Image recording apparatus
An image recording apparatus includes a recording electrode having an array of electrode elements which are electrically isolated, a recording material on which an image is recorded, a driving mechanism for moving the recording material while it is opposed to the recording electrode, a magnet for generating a magnetic field across the clearance between the recording electrode and the recording material, a toner supply device for supplying the toner to the clearance, and a device for applying an imagewise voltage signal between the recording electrode and the recording material, wherein the electrode elements each have an end portion converged toward the recording material.
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1. Field of the Invention
The present invention relates to an image recording apparatus, more particularly to an apparatus wherein one-component, conductive and magnetic developer (hereinafter simply called a "toner") is imagewisely deposited on a recording material directly in response to electric image signals.
2. Description of the Prior Art
An image recording apparatus of this type is known, as disclosed in U.S. Pat. No. 3,816,840, which will be briefly described with FIG. 1. The apparatus comprises a toner container 2 and a stationary toner carrying member 1 which is dipped in the powder of conductive and magnetic toner T. The toner carrying member is in the form of a cylinder of non-magnetic material. In carrying member 1, there is a magnet 3, as magnetic field generating means, which is rotatable in the direction of arrow A and which has magnetic poles of opposite polarities equidistantly spaced around the circumference thereof. A recording electrode assembly 4 is provided, including an array of electrode elements which are electrically isolated from each other and extended on the surface of the toner carrying member along the axis thereof. The electrode elements are made of a conductive and magnetic material, such as permalloy, nickel and iron. Opposed to the recording electrode 4, a recording material 5 is moved in the direction of arrow B. The recording material is shown as consisting of a conductive base plate 5a and a dielectric layer 5b thereon, but not limited to this type. Commercially available electrostatic recording paper is usable.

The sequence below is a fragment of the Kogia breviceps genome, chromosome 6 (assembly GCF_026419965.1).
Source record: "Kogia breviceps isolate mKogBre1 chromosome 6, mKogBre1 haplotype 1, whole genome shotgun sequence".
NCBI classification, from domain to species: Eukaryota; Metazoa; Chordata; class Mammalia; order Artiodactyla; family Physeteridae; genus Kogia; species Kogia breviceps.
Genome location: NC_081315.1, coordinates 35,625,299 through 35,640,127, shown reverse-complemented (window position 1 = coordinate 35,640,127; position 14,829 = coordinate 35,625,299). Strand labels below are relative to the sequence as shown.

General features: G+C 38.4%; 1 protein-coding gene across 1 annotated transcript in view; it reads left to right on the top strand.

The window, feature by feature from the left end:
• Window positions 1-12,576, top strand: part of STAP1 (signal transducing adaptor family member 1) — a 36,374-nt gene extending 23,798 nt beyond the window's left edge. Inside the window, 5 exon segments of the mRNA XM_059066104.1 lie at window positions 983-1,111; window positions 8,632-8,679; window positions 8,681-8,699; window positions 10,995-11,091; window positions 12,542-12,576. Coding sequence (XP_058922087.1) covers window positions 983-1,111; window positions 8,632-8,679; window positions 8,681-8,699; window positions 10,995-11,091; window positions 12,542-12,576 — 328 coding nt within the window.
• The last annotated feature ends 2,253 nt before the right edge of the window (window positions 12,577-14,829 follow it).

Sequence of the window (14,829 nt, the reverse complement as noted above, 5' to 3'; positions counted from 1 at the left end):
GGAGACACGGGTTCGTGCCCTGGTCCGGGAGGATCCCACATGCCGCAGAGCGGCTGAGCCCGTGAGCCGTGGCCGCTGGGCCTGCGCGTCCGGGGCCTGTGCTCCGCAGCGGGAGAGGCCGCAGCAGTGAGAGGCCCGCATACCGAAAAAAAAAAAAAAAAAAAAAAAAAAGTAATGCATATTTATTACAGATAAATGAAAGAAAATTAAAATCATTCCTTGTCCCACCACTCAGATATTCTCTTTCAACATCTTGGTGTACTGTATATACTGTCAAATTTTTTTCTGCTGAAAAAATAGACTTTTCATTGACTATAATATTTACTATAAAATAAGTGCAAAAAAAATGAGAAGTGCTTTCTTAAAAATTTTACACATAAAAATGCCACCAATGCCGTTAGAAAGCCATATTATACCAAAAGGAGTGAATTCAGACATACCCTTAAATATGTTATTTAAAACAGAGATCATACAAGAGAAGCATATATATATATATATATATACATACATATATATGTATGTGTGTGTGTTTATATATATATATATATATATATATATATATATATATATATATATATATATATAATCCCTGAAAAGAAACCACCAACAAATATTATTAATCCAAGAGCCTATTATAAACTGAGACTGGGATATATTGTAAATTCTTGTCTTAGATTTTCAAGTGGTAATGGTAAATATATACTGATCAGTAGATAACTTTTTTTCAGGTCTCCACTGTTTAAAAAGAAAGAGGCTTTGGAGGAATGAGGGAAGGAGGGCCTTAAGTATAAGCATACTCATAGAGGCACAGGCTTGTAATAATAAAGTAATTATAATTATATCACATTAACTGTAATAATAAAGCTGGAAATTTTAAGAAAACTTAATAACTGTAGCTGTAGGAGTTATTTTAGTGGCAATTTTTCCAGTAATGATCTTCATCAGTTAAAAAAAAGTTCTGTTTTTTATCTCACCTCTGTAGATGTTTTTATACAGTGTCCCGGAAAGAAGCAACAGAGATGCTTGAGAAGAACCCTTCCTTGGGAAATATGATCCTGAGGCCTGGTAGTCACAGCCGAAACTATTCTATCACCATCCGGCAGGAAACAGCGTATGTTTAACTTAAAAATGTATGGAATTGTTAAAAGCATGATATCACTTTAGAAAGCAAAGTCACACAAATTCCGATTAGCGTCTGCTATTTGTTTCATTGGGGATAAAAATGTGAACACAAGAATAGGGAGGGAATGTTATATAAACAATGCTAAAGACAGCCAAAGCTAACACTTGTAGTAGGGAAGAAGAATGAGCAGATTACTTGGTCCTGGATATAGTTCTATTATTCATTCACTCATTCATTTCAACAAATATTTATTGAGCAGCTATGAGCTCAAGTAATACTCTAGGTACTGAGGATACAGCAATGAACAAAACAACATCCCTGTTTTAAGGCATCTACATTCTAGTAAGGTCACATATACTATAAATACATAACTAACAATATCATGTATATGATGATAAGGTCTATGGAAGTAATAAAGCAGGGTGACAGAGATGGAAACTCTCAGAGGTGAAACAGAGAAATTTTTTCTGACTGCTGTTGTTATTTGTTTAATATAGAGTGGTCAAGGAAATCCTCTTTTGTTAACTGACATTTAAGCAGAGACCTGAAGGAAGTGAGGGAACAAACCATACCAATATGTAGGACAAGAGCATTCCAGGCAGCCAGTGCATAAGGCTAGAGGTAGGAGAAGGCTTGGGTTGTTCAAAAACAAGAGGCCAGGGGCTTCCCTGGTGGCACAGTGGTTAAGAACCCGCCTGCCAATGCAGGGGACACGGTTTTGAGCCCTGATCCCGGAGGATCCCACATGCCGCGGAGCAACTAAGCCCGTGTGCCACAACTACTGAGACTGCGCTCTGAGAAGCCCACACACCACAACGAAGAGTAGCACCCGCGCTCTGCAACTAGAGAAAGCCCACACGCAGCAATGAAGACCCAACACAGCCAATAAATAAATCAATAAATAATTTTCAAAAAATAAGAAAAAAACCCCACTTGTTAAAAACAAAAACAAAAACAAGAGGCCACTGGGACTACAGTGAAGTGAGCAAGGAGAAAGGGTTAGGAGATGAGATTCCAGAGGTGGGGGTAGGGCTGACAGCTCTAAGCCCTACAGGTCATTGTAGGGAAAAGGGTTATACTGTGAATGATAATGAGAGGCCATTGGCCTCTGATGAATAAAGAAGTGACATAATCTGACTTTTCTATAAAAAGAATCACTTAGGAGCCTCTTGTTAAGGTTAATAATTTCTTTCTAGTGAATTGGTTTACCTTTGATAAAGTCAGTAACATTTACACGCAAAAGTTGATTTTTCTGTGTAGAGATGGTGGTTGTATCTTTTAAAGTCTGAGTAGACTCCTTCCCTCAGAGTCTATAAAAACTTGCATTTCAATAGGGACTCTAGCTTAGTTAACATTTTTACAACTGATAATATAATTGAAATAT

Across the recording material 5 from the recording electrode 4, there is provided a backing roller electrode 6 which is in contact with the conductive base plate 5a of the recording material 5. The apparatus further comprises a doctor blade 7 and an image signal source 9. The reference numeral 8 designates a recording station where the recording is effected.
In operation, the magnet 3 is rotated in the direction of the arrow A, while the recording material 5 is moved in the direction of the arrow B, by unshown conventional driving mechanisms. The rotation of the magnet 3 moves the toner on the carrying member 1 by the function of the magnetic field thereof in the direction shown by arrow A'. The toner T, while being moved thereon, is subjected to a regulating function of the doctor blade 7 secured to the container 2 at its outlet so that the toner is formed into a thin layer of uniform thickness. Thereafter, the toner T is conveyed to the recordihg station 8, whereat the tips of the recording electrodes are opposed to the backing electrode 6, and they are erected in the form of chains on the tips of the recording electrode so as to contact the surface of the recording material 5. In this state, upon a signal voltage applied between the electordes 4 and 6 from the signal source, the electric charge injected into the toner particle, which is on the surface of the recording material 5, through the chain of the toner particle, is electrostatically attracted by the electric charge injected to the neighborhood of the back of the dielectric layer 5b, so that the toner is held on the surface of the dielectric layer 5b of the recording material 5. This forms an image in accordance with the image signal. The resultant image is heat-fixed or pressure-fixed on the recording material 5 by an unshown fixing device.
Referring now to FIG. 2, another conventional image recording apparatus is shown, such as those known by U.S. application Ser. No. 22859. Since this is similar to the system described with FIG. 1, except for the portions which will be described, the detailed description of the similar parts is omitted for the sake of simplicity by assigning the same reference numerals are assigned to the elements having the corresponding functions.